Samsung Galaxy Note Headed for T-Mobile in 'Coming Weeks'

By Michelle Maisto  |  Posted 2012-07-17 Print this article Print

T-Mobile will soon begin selling the Samsung Galaxy Note. But don’t call it a tablet. Despite the Note’s 5.3-inch display, T-Mobile is positioning it as an enterprise-ready smartphone.

T-Mobile will begin selling the Samsung Galaxy Note €œin the coming weeks,€ the carrier announced July 16, positioning the device as both enterprise savvy and able to meet consumers€™ desire for a tremendous smartphone.

The Galaxy Note, with its 5.3-inch high-definition Super AMOLED (active-matrix organic LED) touch-screen display, would seem sure tablet territory. If not at least phablet territory. But no, T-Mobile reports that the Note now has the largest screen on any T-Mobile smartphone€”which is just how folks like it.

€œA recent T-Mobile survey showed 77 percent of consumers prefer a device with a 4.5-inch or larger display, rather than a smaller screen,€ T-Mobile said in its statement. Samsung, if not the source of this trend, is certainly hip to it, offering also the Galaxy S III with a 4.8-inch display.

The Note measures 5.78 by 3.27 by 0.38 (have fun putting that in your pocket). It runs Android 4.0, or Ice Cream Sandwich, and a 1.5GHz Snapdragon S3 processor, can access T-Mobile€™s 4G (HSPA+ 42) network and has a rear-facing 8MP camera and a 2MP camera up-front. With a qualifying plan, it supports WiFi Calling and can act as a mobile HotSpot for up to five devices.

There€™s the option of the S Pen stylus, for annotating documents and taking notes; S Memo, for easily creating typewritten, handwritten or voice-dictated memos; and S Note, which creates templates for seven commonly used documents, to add a bit of professionalism. 

The Note also comes with the T-Mobile 4G Pro App Pack€”a selection of applications, including Dropbox and Evernote, that business users are likely to be interested in.

€œBy providing an easy path to cloud services, such as Dropbox and Evernote, T-Mobile helps professionals easily store and access the documents, files, images and notes that will help them better manage their work from virtually anywhere,€ said T-Mobile.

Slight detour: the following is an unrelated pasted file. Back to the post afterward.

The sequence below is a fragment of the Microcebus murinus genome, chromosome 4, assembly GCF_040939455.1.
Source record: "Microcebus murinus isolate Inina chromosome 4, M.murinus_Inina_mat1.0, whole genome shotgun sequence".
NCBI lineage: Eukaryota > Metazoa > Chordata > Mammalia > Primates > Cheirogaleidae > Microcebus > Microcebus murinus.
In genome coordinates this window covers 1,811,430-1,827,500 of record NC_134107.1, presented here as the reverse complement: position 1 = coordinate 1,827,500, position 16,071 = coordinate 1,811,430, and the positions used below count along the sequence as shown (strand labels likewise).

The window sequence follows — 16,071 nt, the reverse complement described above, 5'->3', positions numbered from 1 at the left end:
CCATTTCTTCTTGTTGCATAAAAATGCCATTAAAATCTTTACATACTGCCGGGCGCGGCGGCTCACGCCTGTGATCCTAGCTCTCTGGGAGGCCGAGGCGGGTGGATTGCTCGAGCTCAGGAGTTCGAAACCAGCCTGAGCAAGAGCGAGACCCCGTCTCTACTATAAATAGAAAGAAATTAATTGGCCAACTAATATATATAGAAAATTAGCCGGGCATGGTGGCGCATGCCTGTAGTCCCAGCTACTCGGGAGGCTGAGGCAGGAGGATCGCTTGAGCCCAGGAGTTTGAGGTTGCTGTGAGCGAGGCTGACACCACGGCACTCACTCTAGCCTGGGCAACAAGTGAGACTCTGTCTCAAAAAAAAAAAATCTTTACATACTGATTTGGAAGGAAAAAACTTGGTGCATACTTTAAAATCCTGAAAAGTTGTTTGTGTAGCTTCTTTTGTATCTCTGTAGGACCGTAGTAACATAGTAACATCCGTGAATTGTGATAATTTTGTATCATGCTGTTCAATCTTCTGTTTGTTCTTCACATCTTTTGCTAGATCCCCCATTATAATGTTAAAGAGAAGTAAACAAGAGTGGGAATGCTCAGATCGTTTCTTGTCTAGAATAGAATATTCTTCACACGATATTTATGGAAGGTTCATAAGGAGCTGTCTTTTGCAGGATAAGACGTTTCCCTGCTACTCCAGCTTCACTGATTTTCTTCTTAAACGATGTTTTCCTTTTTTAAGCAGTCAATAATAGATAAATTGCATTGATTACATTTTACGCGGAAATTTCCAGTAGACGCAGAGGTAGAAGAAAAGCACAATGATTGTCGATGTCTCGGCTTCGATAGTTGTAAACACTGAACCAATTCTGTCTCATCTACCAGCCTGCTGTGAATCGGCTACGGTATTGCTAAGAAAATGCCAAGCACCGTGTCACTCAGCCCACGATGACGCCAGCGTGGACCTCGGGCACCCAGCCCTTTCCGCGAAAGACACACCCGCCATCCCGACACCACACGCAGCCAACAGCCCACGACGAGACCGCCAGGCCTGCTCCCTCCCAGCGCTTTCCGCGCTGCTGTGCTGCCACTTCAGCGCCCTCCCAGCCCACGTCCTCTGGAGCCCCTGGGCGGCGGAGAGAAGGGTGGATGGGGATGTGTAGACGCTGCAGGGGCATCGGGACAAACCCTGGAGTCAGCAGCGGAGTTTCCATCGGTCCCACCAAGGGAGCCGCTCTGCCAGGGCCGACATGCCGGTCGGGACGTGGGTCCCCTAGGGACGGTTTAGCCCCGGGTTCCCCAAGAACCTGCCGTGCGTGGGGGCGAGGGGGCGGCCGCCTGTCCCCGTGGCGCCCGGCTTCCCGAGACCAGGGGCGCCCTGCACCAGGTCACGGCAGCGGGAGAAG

But recommending the Note most to the enterprise are its Samsung Approved for Enterprise (SAFE) credentials. SAFE offers IT policy support for mobile-device-management (MDM) services, on-device encryption and support for Microsoft Exchange and virtual private network (VPN) solutions, among other features.

The Galaxy S III is also a SAFE device.

€œIn addition to larger screens, today customers demand more from their devices, from having safeguarded access to corporate email and other productivity features to being able to rely on a speedy network for streaming content,€ Andrew Morrison, T-Mobile vice president of product management, said in a statement. He added that with the Note in T-Mobile€™s lineup, it is €œeven better equipped to help our customers strike the perfect balance as they juggle both professional and personal activities.€

The nation€™s fourth-largest network has been keeping busy this summer searching for a new CEO. On June 27, the company announced the resignation of Philipp Humm, who it was later reported is joining Vodafone, a European rival of T-Mobile parent company Deutsche Telekom.

It€™s also at work on an LTE-based 4G network, using assets it acquired through AT&T€™s failed 2011 bid to purchase the smaller carrier. Calling the $4 billion effort a €œnetwork modernization€ strategy, it will improve T-Mobile€™s voice and data coverage, further its business-to-business (B2B) opportunities and enable it to support more devices€”most notably the Apple iPhone.

T-Mobile originally planned to launch the network this year and begin selling LTE-enabled devices in 2013, but now the network will go live in 2013, interim CEO Jim Alling said in a June 27 letter to employees. He added that T-Mobile€™s recently penned deal with Verizon€”controversial, to be sure€”will help it improve its spectrum position in 15 of the top 25 markets.

Alling added that while T-Mobile is in a tech-based industry, €œI firmly believe [it is] a people-based business.€

Follow Michelle Maisto on Twitter.

Michelle Maisto has been covering the enterprise mobility space for a decade, beginning with Knowledge Management, Field Force Automation and eCRM, and most recently as the editor-in-chief of Mobile Enterprise magazine. She earned an MFA in nonfiction writing from Columbia University, and in her spare time obsesses about food. Her first book, The Gastronomy of Marriage, if forthcoming from Random House in September 2009.

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